Following the loss of two large street trees in Chevy Chase, a city arborist is placing the blame on inadequate maintenance and political pressure to allow an ecologically risky driveway.
The trees are located outside 5333 Connecticut Ave. NW, where Cafritz Enterprises completed a new apartment building last summer. Michael Chuko of the Urban Forestry Division — part of the D.C. Department of Transportation — said his agency unsuccessfully opposed the project’s circular driveway, which severed the trees’ roots.
At a community meeting this week, Chuko said his agency’s concerns were overruled by the D.C. Office of Planning and the office of then-Mayor Vincent Gray in 2014. Alternatives to the circular driveway — including a curbside drop-off and pickup on Connecticut, Military Road, Kanawha Street or a rear alley — were rejected by Cafritz’s traffic planner.
“We were basically told you have to accept this design plan,” Chuko said at the July 24 meeting of Advisory Neighborhood Commission 3/4G (Chevy Chase). “We had no choice, but we were opposed to the design from the beginning.”
Upon inspection last week, Chuko confirmed that one of the formerly healthy trees is visibly dead, while the other is fast declining, and he said he has advised Cafritz to remove both trees “sooner rather than later.”
As a condition for the driveway’s approval, Cafritz committed to an extensive maintenance plan for the trees. But according to Chuko, the company did not adhere to that commitment.
“There wasn’t a lot of follow-up care,” Chuko said.
Cafritz did not respond to repeated requests for comment. An arborist for Cafritz had been expected to speak at Monday’s meeting but did not attend.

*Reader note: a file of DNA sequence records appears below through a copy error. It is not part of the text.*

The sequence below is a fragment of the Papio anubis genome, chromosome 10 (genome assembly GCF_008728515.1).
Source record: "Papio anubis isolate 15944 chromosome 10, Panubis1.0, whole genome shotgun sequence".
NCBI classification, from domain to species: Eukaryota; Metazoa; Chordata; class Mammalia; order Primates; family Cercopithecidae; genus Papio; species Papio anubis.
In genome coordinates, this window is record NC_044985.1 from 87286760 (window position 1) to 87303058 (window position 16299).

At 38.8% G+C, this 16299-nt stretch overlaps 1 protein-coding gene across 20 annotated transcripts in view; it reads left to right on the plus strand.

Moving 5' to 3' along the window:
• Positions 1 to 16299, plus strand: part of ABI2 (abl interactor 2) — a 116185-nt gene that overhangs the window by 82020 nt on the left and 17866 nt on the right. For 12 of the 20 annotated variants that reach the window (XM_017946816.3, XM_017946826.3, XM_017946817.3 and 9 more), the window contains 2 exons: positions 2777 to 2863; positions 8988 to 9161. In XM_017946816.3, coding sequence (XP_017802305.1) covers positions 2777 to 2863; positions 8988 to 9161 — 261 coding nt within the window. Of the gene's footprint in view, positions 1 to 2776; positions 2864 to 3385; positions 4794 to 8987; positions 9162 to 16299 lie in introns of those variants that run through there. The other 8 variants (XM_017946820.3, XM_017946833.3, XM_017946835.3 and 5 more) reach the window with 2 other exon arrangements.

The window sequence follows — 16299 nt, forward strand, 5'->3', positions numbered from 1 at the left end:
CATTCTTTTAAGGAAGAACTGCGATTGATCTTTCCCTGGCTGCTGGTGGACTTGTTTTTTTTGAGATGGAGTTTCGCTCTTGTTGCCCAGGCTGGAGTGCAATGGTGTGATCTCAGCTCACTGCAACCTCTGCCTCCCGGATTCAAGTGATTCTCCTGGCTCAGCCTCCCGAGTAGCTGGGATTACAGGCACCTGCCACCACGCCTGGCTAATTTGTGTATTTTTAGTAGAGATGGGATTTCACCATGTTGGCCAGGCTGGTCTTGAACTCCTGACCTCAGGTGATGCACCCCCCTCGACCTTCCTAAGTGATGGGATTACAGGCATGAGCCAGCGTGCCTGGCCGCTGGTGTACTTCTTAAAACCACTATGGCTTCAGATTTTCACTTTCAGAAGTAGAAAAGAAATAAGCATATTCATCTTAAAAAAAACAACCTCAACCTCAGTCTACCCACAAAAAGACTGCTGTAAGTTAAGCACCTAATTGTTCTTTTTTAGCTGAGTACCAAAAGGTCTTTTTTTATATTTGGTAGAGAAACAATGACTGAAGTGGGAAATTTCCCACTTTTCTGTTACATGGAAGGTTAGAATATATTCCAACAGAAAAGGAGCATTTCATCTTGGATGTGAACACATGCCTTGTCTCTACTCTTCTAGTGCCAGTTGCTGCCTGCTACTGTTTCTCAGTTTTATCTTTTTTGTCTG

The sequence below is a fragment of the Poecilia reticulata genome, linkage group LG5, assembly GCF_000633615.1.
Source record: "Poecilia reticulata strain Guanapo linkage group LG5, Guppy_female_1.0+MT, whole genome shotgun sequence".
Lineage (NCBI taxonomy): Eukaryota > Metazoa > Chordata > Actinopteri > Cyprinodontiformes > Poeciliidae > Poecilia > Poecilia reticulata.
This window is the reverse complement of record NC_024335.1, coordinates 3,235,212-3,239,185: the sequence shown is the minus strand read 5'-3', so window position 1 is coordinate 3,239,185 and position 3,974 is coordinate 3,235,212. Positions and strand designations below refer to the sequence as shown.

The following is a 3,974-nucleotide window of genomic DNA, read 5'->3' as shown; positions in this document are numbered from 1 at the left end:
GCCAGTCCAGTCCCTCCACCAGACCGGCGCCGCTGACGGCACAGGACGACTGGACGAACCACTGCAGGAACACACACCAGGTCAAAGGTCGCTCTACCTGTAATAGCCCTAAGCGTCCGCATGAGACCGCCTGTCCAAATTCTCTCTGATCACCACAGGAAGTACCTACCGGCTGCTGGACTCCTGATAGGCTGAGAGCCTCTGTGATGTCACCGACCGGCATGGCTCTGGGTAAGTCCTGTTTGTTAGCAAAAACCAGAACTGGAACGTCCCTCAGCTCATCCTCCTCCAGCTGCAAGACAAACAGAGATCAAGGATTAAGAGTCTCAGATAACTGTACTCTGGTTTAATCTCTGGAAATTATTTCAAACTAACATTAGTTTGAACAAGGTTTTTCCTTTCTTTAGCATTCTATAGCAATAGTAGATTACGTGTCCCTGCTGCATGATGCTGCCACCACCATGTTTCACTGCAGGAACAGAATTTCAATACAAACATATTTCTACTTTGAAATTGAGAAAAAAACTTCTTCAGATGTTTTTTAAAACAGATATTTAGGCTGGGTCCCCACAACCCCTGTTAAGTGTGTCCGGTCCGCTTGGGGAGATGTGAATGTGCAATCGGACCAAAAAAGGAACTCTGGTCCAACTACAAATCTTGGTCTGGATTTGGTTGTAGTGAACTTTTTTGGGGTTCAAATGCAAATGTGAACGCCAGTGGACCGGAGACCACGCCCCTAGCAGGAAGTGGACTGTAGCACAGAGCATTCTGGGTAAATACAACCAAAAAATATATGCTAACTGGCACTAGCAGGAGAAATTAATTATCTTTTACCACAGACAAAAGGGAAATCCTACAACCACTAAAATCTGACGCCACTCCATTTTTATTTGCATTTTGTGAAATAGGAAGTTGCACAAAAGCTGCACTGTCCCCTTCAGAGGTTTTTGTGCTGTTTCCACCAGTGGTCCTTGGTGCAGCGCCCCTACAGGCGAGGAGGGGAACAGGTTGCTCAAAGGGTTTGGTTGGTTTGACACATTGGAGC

ANC 3/4G had supported the public space application for the circular driveway in February 2014 contingent upon the comprehensive maintenance plan for the two trees.
Commission chair Randy Speck, who negotiated numerous conditions regarding the controversial Cafritz development, said he was unaware of concerns from the agency, then known as the Urban Forestry Administration. When the application came before the commission, it included a signature from the arborist — but omitted the forestry division’s grave concerns.
Chuko said the situation at 5333 Connecticut isn’t unique. “Any time a project requires roots of trees to be cut, the best course of action would be to pursue a redesign that would either eliminate or significantly mitigate the amount of root loss that would occur,” he said at Monday’s meeting. Chuko added, though, that in most cases developers with enough will can in fact keep these trees alive.
The Urban Forestry Division will replace the dead trees with new ones, but Chuko warned neighbors that the canopy there will never be the same.
“You can replant but you’re not going to get a tree that size again because the growing conditions that it experienced when it was young, 75 years ago, aren’t the same anymore,” he said. “Once they’re gone, they’re gone.”